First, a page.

Remember the crazy days back before Michael Bloomberg devoted all of his time to gun grabbing when he just wanted to ban soda? Good times, my friends, but they may not be over. While banning large sodas outright sort of fell apart in the courts under scrutiny, opponents haven’t given up the fight entirely and they think that the next election cycle is just the time to approach the problem from a different angle. If you can’t make soda illegal, just tax it until nobody can afford to drink it! Or at least that seems to be the favored approach in the Big Apple. Example one of this phenomenon comes to us from Tom Farley at the New York Daily News.

Why are people suddenly talking (again) about a tax on soda? Didn’t we reject that idea after my old boss, Mayor Bloomberg, was rebuffed a few years ago in his efforts to reduce consumption of sugary drinks?

The truth is, we never really gave the idea the fair hearing it deserved, and it’s long past time we finally fixed that error…

It’s time to reconsider the idea here. Rates of obesity and diabetes are still rising in New York, and Dr. Daines’ argument still holds. A one-cent-per-ounce tax would add 20 cents to a 20-ounce bottle, which is just enough to nudge people to switch to a beverage without sugar (or better yet, drink tap water for free).

That wouldn’t end the obesity epidemic, but would slow it down, preventing many thousands of getting type 2 diabetes. The tax would also bring in roughly a billion dollars a year to the state, which could go into programs to prevent obesity or other pressing government needs, from schools to subway repairs.

One penny per ounce isn’t enough for the editorial board at the New York Times. They’re singing the praises of a new law in Mexico where they jacked up the price to the point where poor people could no longer afford it.

In 2013, the Mexican government imposed a tax on sugar-sweetened drinks that amounted to a 10 percent increase in the price of the beverages, a substantial jump but only half the increase many experts think is desirable. The tax was imposed on distributors, rather than as a sales tax, so that any price increase to cover the tax would be visible to consumers when they were deciding on the purchase, before they got to the cash register.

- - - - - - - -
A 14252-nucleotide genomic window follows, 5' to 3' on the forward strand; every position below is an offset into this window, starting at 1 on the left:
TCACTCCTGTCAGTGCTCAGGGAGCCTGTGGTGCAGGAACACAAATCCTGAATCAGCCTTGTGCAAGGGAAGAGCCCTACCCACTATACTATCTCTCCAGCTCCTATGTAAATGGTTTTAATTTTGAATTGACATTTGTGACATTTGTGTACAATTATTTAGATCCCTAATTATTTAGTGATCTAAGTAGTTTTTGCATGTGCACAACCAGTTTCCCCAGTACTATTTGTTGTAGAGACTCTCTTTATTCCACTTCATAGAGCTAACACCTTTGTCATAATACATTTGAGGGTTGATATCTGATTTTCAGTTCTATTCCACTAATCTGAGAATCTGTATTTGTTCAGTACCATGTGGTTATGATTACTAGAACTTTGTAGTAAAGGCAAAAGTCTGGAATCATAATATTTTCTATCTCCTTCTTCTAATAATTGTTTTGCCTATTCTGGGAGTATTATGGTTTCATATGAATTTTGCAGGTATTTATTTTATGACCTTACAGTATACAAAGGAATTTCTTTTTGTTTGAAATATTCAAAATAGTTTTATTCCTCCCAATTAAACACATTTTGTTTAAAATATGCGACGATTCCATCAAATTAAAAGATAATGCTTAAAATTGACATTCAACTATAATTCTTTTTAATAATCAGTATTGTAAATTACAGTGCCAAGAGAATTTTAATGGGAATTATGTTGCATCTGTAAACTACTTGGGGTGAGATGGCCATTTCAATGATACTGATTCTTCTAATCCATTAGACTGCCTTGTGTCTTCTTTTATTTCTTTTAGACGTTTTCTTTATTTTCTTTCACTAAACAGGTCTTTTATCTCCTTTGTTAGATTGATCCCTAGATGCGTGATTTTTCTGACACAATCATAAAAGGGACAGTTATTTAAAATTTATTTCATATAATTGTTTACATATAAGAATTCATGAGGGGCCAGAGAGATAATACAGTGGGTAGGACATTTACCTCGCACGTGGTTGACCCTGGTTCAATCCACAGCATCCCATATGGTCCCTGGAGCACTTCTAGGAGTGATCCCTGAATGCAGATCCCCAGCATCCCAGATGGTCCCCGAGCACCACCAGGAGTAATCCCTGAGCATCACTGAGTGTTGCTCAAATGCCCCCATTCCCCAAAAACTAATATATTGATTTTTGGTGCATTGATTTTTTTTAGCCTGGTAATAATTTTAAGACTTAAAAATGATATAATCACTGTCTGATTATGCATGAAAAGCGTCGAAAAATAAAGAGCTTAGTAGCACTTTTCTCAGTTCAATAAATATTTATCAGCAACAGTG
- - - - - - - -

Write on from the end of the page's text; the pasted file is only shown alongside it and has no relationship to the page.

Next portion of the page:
The sellers in Mexico chose not to absorb the cost of the tax, but to pass it on in the form of higher prices, which successfully drove down consumption. Preliminary results from a study by University of North Carolina researchers and Mexican public health authorities found that in 2014 there was an average 6 percent decrease in soda sales in Mexico that intensified over the year. Sales were down 12 percent in December from the preceding December and down as much as 17 percent for the lowest-income Mexicans.

Congratulations. You’ve managed to save the poorest Mexican people from themselves. The article goes on to note that [w]hat isn’t known yet is whether the drop in soda consumption will improve the health of consumers or whether they substituted other caloric foods and beverages. Of course it’s too soon to tell, but if people tend to want snacks and sweet things to drink they’ll probably find them. Don’t be terribly shocked if nothing changes very much on the health front.

A stringent tax such as the one being proposed is portrayed as a public health issue, but that’s a pretty tough sell and actually flies in the face of normal governmental procedure. Much the same as with cigarettes, if you believe something is actually toxic and harmful to people, why are you allowing it to be sold at all? Some advocates are flat out calling soda poison. If that’s the case, you are not only knowingly allowing poison to be sold to the public under the guise of being a beverage, but you’re collecting taxes on it to fill the state’s coffers. But it’s the “filling the coffers” part that’s really at the heart of it, isn’t it? You can’t modify people’s behavior through the tax code even if you truly wanted to. But you can get people to swallow a tax hike (pun intended) if you disguise it as a public health initiative.

A ban was found to violate the law, but taxes are all the rage. Let’s make sure that they don’t get away with this one.